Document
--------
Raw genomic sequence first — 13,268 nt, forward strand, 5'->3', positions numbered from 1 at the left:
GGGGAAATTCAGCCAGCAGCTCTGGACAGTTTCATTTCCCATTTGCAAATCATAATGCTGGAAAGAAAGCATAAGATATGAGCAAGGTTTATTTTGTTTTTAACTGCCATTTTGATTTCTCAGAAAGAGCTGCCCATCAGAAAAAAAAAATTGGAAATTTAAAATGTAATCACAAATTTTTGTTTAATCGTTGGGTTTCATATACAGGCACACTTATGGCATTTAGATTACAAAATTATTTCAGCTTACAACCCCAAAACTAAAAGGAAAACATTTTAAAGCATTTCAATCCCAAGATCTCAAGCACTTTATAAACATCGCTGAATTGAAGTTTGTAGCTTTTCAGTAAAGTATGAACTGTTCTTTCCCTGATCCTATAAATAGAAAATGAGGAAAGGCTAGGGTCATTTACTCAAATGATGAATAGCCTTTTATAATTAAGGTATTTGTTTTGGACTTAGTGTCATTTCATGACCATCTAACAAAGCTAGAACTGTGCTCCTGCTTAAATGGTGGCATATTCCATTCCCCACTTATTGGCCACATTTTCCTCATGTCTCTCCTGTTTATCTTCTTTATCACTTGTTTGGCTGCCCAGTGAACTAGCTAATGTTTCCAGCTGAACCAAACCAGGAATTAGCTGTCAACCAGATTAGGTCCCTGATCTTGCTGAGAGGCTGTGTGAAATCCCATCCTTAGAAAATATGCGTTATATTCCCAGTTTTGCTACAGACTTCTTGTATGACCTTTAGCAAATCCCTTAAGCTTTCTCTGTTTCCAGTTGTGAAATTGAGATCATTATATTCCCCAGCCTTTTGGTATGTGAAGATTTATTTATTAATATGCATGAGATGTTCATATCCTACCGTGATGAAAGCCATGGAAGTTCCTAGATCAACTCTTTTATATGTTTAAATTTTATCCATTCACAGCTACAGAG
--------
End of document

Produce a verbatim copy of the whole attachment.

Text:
Raw genomic sequence first — 13,268 nt, forward strand, 5'->3', positions numbered from 1 at the left:
GGGGAAATTCAGCCAGCAGCTCTGGACAGTTTCATTTCCCATTTGCAAATCATAATGCTGGAAAGAAAGCATAAGATATGAGCAAGGTTTATTTTGTTTTTAACTGCCATTTTGATTTCTCAGAAAGAGCTGCCCATCAGAAAAAAAAAATTGGAAATTTAAAATGTAATCACAAATTTTTGTTTAATCGTTGGGTTTCATATACAGGCACACTTATGGCATTTAGATTACAAAATTATTTCAGCTTACAACCCCAAAACTAAAAGGAAAACATTTTAAAGCATTTCAATCCCAAGATCTCAAGCACTTTATAAACATCGCTGAATTGAAGTTTGTAGCTTTTCAGTAAAGTATGAACTGTTCTTTCCCTGATCCTATAAATAGAAAATGAGGAAAGGCTAGGGTCATTTACTCAAATGATGAATAGCCTTTTATAATTAAGGTATTTGTTTTGGACTTAGTGTCATTTCATGACCATCTAACAAAGCTAGAACTGTGCTCCTGCTTAAATGGTGGCATATTCCATTCCCCACTTATTGGCCACATTTTCCTCATGTCTCTCCTGTTTATCTTCTTTATCACTTGTTTGGCTGCCCAGTGAACTAGCTAATGTTTCCAGCTGAACCAAACCAGGAATTAGCTGTCAACCAGATTAGGTCCCTGATCTTGCTGAGAGGCTGTGTGAAATCCCATCCTTAGAAAATATGCGTTATATTCCCAGTTTTGCTACAGACTTCTTGTATGACCTTTAGCAAATCCCTTAAGCTTTCTCTGTTTCCAGTTGTGAAATTGAGATCATTATATTCCCCAGCCTTTTGGTATGTGAAGATTTATTTATTAATATGCATGAGATGTTCATATCCTACCGTGATGAAAGCCATGGAAGTTCCTAGATCAACTCTTTTATATGTTTAAATTTTATCCATTCACAGCTACAGAG